For better or worse the ludicrously difficult, but way ahead of its time MediEvil has been remade from the ground up. This is one of the great PS1 classics, and the reason for that, and the reason it has endured all these years, is its excellent Halloweeny presentation. Imagine Tim Burton designing a Halloween-themed videogame, with an added emphasis on the hilarious, and you’ve got a game people will want to like. Everything, from our hero’s toothy, jawless face, to his goofy, floppy walk just oozes with style and humor. But is this spooky flair enough to make a game great for modern players? Yes and no.
MediEvil stars Sir Daniel Fortesque, a knight who led a charge against the evil necromancer Zarok, and has been remembered as a great hero. In actuality, Sir Daniel was hit by an arrow right at the beginning of the battle. 100 years later Zarok has rerisen and accidentally summoned our hero along with the rest of the undead. Now Sir Daniel has a chance to actually defeat the necromancer and live up to his legend. The story is one of the best reasons to play MediEvil, and is a driving force throughout the game.
The Littlest Hobo
Right from the beginning, we know that our hero is more bum than champion. The game never ceases to tease him about his false reputation. Even loading screens take shots at Sir Daniel. Another great example of the game’s use of humor is how Sir Daniel tears his arm off and uses it as a club, before he gets his sword. Most other games would just have a punch attack or no attack, but it’s these small details that show off the care put into MediEvil’s presentation.
All of the visuals and cutscenes of the original have been left intact. Every pumpkin and tombstone I remember from the original is still in place. There are some small additions to cutscenes to flesh out the story a bit, but this is very much a ground-up recreation of the original game. The creators even went the extra mile to get the game’s original voice actors to return. The Danny Elfman-like score has even been re-recorded with a full orchestra.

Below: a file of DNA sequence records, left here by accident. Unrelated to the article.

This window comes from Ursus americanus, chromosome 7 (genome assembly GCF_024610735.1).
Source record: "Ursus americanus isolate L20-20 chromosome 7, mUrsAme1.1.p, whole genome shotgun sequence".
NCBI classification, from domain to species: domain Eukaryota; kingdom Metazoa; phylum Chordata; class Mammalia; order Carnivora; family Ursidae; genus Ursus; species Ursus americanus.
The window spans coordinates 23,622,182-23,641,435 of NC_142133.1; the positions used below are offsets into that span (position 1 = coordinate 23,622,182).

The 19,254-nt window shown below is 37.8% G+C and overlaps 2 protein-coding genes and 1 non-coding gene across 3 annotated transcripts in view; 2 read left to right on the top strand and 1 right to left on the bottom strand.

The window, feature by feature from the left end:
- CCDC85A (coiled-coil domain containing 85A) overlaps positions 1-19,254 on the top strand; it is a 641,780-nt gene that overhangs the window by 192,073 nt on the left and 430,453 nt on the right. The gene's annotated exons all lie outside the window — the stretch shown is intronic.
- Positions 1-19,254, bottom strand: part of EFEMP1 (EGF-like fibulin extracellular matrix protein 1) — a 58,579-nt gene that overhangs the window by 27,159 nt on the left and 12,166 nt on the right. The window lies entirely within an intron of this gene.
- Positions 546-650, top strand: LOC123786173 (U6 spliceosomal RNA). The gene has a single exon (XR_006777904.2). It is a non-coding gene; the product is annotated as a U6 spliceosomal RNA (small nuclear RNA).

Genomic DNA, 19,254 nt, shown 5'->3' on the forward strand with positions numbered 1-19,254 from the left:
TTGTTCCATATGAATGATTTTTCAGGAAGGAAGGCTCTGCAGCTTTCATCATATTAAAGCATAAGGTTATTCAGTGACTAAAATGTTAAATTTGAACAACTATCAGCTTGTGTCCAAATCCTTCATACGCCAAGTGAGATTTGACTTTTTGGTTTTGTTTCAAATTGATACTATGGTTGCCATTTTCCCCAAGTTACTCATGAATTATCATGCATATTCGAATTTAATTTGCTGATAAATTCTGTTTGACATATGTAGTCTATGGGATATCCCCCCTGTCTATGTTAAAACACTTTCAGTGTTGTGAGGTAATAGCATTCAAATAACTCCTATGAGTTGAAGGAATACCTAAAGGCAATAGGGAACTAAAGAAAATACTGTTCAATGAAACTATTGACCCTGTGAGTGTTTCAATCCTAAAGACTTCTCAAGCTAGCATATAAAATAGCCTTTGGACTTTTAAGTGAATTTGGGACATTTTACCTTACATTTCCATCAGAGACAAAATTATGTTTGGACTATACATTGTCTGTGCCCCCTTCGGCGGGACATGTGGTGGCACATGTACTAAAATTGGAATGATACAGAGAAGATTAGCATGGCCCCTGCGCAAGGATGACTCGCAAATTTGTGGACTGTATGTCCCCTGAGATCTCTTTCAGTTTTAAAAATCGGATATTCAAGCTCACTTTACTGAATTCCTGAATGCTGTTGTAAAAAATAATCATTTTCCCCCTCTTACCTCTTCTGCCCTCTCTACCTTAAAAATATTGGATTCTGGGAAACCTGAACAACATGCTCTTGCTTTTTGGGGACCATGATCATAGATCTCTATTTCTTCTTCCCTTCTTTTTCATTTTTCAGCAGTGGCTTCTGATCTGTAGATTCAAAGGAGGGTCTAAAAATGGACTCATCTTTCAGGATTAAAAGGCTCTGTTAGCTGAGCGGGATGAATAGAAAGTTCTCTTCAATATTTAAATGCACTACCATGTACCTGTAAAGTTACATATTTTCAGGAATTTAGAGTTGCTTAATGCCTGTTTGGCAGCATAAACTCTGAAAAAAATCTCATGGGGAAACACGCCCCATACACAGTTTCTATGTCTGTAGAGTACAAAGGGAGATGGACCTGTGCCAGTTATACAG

Gameplay-wise, everything about MediEvil has been left intact. This is a square to attack and X to jump kinda game. But one very important feature has been changed. If the player holds down the R2 button, the camera shifts from an overhead view to an over the shoulder view, which makes it so the player doesn’t suffer cheap deaths from off screen attackers. And the right joystick can be used to change the camera. MediEvil is a difficult game, and at times the original was unfairly so, but this remake has remedied some that unfairness. However, the R2 camera isn’t always useful, and I found myself using it less often than I initially thought. Although I would have preferred a dodge mechanic, the improved right stick camera makes a world of difference.
A Tad Punishing
The difficulty may be a turn off to some. The platforming can be stiff, and boss battles remain frustrating at times. This is a game without checkpoints, and deaths come often. Although the game looks family friendly, the difficulty is hardcore, and only those who like a strong retro challenge need apply.
MediEvil is a straight forward hack n’ slash game, originally made for the PS1. It’s presentation and sense of humor set it apart from its contemporaries, and improved camera controls have modernized it. The graphics are now rendered in 4K, and the music is orchestral. If you’re a fan of PS1 classics like Crash Bandicoot, or Spyro, but would like a heavier emphasis on action, then MediEvil is just what you’re looking for, especially if you want an old school challenge with some new school tweaks. If you’re not into retro gaming, however, MediEvil won’t be the game to convert you.
***A PS4 Code was provided by the publisher for review***
- Humorous style
- Beautifully redone graphics and score
- Modern camera controls
- Repetitive gameplay
- Sometimes unfair difficulty